Maryland Tenant Screening

Last Updated: January 29, 2015

Ready to screen a tenant? Order a comprehensive online tenant screening report now!

The Great Baltimore Fire of February 8, 1904 was a momentous event for Maryland's largest city and the state as a whole. More than 1,231 firefighters, some coming from cities as far away as New York, worked to bring the blaze under control. The fire burned over 30 hours, destroying 1,526 buildings and spanning 70 city blocks.

How to Screen a Tenant in Maryland

DISCLAIMER: We do our best to keep this information accurate and up-to-date, but we cannot guarantee either. The most recent law changes may not be reflected here. We do not intend this information to be legal advice, nor are we qualified to advise you regarding legal matters. We highly recommend consulting a lawyer qualified to discuss landlord-tenant law to advise you. We do not specifically endorse any of the websites linked from these pages, nor are we in any way affiliated with the agencies or individuals who have published them. We cannot guarantee the accuracy of information posted on these sites. If you find a problem on this page, please contact us so that we can get it fixed.

Step 1: Know Your Rights & Responsibilities

The Laws

Landlords and property managers are subject to the Fair Credit Reporting Act [PDF] (FCRA) during the tenant screening process. Additionally, Maryland has laws that affect the tenant screening process. You can find the current Maryland Housing Codes here. If you are finding the formalities of the state code daunting, you might want to check out these friendlier sites:

Recent Law Changes

The Maryland House of Delegates passed a bill that undoes Tracey v. Solesky, a controversial 2012 ruling under which pit bulls and pit bull mixes were declared to be "inherently dangerous" by Maryland's highest court, and which held that not only are these dogs' owners "strictly liable" for any attacks, but, unusually, so are the owners' landlords. News Article - MD Does Right By Pit Bulls , and the text of Bill 247

Step 2: Required Forms & Disclosures

Tip: before you rent for the first time, consider hiring a lawyer to review all of the documents you will use during the application and rental process to ensure that you are protected to the fullest extent of the law.

Before Screening:

  1. Rental Application [PDF] (this must be completed in full by the applicant prior to screening)
  2. Summary of Your Rights Under the Fair Credit Reporting Act [PDF]
  3. Consumer Report Disclosure [PDF]

After Screening:

If you are ACCEPTING an applicant:

  1. Move-In Checklist [PDF]
  2. Lease Agreement (written), containing or attaching the following information:
    1. Owner/Agent Identity - this should include name and address, and if the owner/agent is out-of-state it must include contact information for a resident of the COUNTY in which the rental is located that can act as an agent for the purposes of serving notices and process.
    2. Security Deposit - this must include the amount of the deposit and the conditions under which some or all of the deposit may be withheld. It must also include the name and banking institution holding the deposit.
    3. Non-refundable Fees - explicitly describe any non-refundable fees, and state clearly that they are non-refundable.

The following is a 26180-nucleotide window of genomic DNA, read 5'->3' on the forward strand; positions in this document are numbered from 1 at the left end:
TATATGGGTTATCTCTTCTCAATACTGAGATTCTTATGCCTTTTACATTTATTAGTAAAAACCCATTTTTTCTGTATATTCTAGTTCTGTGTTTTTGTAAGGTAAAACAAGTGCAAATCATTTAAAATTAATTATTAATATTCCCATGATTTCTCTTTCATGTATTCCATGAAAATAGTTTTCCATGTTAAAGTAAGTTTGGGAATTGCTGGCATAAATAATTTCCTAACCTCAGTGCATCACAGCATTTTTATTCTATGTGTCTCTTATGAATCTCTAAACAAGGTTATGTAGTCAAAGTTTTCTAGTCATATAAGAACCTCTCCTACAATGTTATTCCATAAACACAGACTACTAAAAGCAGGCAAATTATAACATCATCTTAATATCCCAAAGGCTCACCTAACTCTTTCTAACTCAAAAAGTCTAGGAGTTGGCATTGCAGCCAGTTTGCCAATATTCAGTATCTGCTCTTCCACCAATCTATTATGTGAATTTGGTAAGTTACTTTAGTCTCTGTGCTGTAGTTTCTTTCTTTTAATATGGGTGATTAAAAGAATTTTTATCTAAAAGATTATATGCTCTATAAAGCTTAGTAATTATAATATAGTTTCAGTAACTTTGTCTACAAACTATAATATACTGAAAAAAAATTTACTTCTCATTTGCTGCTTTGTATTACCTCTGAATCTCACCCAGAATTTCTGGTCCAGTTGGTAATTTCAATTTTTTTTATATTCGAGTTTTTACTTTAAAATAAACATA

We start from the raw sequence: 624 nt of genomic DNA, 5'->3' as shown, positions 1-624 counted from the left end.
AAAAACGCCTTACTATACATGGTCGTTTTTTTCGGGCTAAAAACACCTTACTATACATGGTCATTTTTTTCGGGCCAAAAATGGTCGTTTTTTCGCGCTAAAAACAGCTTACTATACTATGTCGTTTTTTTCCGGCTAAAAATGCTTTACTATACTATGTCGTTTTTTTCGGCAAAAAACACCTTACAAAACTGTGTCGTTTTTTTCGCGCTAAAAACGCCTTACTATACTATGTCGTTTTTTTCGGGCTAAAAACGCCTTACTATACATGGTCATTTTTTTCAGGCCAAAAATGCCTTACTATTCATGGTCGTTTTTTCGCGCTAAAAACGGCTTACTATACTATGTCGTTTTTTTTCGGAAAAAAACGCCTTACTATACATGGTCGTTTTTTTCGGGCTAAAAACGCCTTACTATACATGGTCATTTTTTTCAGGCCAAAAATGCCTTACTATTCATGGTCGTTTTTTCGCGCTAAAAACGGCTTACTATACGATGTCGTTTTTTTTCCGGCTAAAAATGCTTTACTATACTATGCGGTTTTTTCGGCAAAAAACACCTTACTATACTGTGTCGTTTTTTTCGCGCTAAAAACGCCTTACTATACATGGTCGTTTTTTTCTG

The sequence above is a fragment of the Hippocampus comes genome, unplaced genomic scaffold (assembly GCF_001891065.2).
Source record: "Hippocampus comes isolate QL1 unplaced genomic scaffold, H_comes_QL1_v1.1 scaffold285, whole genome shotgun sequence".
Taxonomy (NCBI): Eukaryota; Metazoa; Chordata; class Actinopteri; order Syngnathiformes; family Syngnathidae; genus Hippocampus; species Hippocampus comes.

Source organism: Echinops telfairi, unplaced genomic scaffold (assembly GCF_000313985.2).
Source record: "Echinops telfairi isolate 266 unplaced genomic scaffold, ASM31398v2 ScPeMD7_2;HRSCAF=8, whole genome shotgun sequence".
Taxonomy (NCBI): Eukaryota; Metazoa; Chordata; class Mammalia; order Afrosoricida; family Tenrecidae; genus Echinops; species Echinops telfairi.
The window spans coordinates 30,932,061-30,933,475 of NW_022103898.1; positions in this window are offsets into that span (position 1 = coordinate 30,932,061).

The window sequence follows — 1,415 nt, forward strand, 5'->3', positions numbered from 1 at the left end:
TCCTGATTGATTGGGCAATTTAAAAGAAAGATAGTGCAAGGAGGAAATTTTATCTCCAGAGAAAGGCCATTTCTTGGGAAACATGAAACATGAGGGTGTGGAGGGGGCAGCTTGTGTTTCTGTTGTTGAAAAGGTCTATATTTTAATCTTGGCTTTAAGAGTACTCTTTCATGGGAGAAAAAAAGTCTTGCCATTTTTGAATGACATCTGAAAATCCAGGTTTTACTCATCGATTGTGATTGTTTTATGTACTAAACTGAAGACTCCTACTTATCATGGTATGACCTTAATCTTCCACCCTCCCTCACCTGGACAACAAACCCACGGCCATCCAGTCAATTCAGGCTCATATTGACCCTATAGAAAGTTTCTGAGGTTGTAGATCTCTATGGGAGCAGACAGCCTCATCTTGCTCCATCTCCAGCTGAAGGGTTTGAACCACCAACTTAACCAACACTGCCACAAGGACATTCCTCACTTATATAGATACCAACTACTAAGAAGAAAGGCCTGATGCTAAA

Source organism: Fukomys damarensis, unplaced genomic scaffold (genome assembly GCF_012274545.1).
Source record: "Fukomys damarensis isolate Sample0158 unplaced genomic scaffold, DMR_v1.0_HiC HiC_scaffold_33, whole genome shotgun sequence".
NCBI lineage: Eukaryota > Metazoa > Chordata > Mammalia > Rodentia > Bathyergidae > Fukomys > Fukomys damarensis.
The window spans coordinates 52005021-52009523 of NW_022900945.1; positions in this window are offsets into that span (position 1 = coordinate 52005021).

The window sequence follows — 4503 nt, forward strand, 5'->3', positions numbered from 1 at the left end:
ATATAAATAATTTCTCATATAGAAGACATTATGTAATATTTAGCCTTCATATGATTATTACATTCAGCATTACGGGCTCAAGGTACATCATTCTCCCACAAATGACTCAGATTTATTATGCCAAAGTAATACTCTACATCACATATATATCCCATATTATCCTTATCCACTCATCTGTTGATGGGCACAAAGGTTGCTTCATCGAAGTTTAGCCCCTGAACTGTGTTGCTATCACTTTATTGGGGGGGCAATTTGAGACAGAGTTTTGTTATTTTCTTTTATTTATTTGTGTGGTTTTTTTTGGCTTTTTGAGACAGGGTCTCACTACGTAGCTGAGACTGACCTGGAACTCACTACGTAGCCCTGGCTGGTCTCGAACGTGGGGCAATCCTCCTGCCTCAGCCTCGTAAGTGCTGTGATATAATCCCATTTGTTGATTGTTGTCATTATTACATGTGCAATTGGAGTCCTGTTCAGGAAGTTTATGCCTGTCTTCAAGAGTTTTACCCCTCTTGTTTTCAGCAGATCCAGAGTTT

3. Fire Protection & Safety Information: You must disclose the available fire protection and safety information specific to the unit you are renting, including smoking policy, evacuation plans, and who to notify in case of emergency.
  4. Move-In And Move-Out Inspections And Security Deposit Itemization: In Maryland, before collecting a deposit, landlords must supply a receipt with details on tenant's rights to move-in and move-out inspections and right to receive itemization of deposit deductions and balance, if any, and penalties for landlord's failure to comply. This receipt may be part of the lease. (Md. Code Ann., [Real Prop.] 8-203.1)
  5. Habitation: A Maryland lease must include a statement that the premises will be made available in a condition permitting habitation, with reasonable safety, if that is the agreement, or if that is not the agreement, a statement of the agreement concerning the condition of the premises; and the landlord's and the tenant's specific obligations as to heat, gas, electricity, water, and repair of the premises. (Md. Code Ann., [Real Prop.] 8-208)
  6. Owner Or Agent Identity: In Maryland, the landlord must include in a lease or post the name and address of the landlord; or the person, if any, authorized to accept notice or service of process on behalf of the landlord. (Md. Code Ann., [Real Prop.] 8-210)
  7. Security Deposit: Maryland landlords must provide a receipt that describes tenant's rights to move-in and move-out inspections and right to receive itemization of deposit deductions and balance, if any; and penalties for landlord's failure to comply. Landlords may include this information in the lease. (Md. Code Ann. [Real Prop.] 8-203, 8-203.1)

If you are DECLINING an applicant:

  1. Adverse Action Notice [PDF]

Step 3: Order a Tenant Screening Report

What They're Saying...

"I've always been very pleased with service when I have any questions--prompt and professional!"

"As a new subscriber I wanted to let you know that I like the ease of doing business with you. Your website is clear and concise, the service very quick and the prices reasonable. Thanks."

What You'll Need

What Will Be Covered

Ready to get started?

Resources for Maryland Landlords



Back to States Directory